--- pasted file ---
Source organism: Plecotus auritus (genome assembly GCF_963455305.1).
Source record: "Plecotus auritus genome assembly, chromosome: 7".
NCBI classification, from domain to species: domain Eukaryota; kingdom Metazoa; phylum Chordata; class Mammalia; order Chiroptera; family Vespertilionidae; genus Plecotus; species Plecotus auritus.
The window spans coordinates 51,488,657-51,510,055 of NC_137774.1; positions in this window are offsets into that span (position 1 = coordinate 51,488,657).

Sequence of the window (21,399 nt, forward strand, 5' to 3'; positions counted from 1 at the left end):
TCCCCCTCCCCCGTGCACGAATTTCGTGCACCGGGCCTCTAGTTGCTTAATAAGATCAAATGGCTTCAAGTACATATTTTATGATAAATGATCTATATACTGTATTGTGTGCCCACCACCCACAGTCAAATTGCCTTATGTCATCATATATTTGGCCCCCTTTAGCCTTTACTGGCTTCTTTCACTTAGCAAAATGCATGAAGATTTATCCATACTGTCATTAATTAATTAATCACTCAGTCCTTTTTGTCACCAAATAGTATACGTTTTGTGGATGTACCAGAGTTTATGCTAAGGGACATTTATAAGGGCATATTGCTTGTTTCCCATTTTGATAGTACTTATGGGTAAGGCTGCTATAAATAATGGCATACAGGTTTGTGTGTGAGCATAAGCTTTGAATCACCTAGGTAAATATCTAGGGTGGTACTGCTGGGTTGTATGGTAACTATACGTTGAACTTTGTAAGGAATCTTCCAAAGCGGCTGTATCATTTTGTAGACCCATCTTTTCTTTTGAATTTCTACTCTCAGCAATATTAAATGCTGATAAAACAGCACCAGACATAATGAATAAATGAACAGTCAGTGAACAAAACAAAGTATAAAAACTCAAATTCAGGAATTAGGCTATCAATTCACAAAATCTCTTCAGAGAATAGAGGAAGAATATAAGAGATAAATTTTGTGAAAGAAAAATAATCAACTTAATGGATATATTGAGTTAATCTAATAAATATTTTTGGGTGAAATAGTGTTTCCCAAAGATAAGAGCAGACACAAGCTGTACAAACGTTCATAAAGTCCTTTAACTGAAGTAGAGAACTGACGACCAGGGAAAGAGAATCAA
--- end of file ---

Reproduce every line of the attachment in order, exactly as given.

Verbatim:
Source organism: Plecotus auritus (genome assembly GCF_963455305.1).
Source record: "Plecotus auritus genome assembly, chromosome: 7".
NCBI classification, from domain to species: domain Eukaryota; kingdom Metazoa; phylum Chordata; class Mammalia; order Chiroptera; family Vespertilionidae; genus Plecotus; species Plecotus auritus.
The window spans coordinates 51,488,657-51,510,055 of NC_137774.1; positions in this window are offsets into that span (position 1 = coordinate 51,488,657).

Sequence of the window (21,399 nt, forward strand, 5' to 3'; positions counted from 1 at the left end):
TCCCCCTCCCCCGTGCACGAATTTCGTGCACCGGGCCTCTAGTTGCTTAATAAGATCAAATGGCTTCAAGTACATATTTTATGATAAATGATCTATATACTGTATTGTGTGCCCACCACCCACAGTCAAATTGCCTTATGTCATCATATATTTGGCCCCCTTTAGCCTTTACTGGCTTCTTTCACTTAGCAAAATGCATGAAGATTTATCCATACTGTCATTAATTAATTAATCACTCAGTCCTTTTTGTCACCAAATAGTATACGTTTTGTGGATGTACCAGAGTTTATGCTAAGGGACATTTATAAGGGCATATTGCTTGTTTCCCATTTTGATAGTACTTATGGGTAAGGCTGCTATAAATAATGGCATACAGGTTTGTGTGTGAGCATAAGCTTTGAATCACCTAGGTAAATATCTAGGGTGGTACTGCTGGGTTGTATGGTAACTATACGTTGAACTTTGTAAGGAATCTTCCAAAGCGGCTGTATCATTTTGTAGACCCATCTTTTCTTTTGAATTTCTACTCTCAGCAATATTAAATGCTGATAAAACAGCACCAGACATAATGAATAAATGAACAGTCAGTGAACAAAACAAAGTATAAAAACTCAAATTCAGGAATTAGGCTATCAATTCACAAAATCTCTTCAGAGAATAGAGGAAGAATATAAGAGATAAATTTTGTGAAAGAAAAATAATCAACTTAATGGATATATTGAGTTAATCTAATAAATATTTTTGGGTGAAATAGTGTTTCCCAAAGATAAGAGCAGACACAAGCTGTACAAACGTTCATAAAGTCCTTTAACTGAAGTAGAGAACTGACGACCAGGGAAAGAGAATCAA